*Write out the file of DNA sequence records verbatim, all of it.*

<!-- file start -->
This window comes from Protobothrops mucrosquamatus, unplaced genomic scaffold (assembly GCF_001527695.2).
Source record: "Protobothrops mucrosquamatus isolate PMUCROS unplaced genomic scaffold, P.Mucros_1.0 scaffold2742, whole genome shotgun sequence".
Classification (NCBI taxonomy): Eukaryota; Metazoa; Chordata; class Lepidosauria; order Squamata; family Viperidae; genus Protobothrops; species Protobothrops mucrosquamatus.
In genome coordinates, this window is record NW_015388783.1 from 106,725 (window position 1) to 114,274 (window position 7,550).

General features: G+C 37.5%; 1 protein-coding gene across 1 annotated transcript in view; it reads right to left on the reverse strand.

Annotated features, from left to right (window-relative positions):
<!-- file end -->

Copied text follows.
This window comes from Protobothrops mucrosquamatus, unplaced genomic scaffold (assembly GCF_001527695.2).
Source record: "Protobothrops mucrosquamatus isolate PMUCROS unplaced genomic scaffold, P.Mucros_1.0 scaffold2742, whole genome shotgun sequence".
Classification (NCBI taxonomy): Eukaryota; Metazoa; Chordata; class Lepidosauria; order Squamata; family Viperidae; genus Protobothrops; species Protobothrops mucrosquamatus.
In genome coordinates, this window is record NW_015388783.1 from 106,725 (window position 1) to 114,274 (window position 7,550).

General features: G+C 37.5%; 1 protein-coding gene across 1 annotated transcript in view; it reads right to left on the reverse strand.

Annotated features, from left to right (window-relative positions):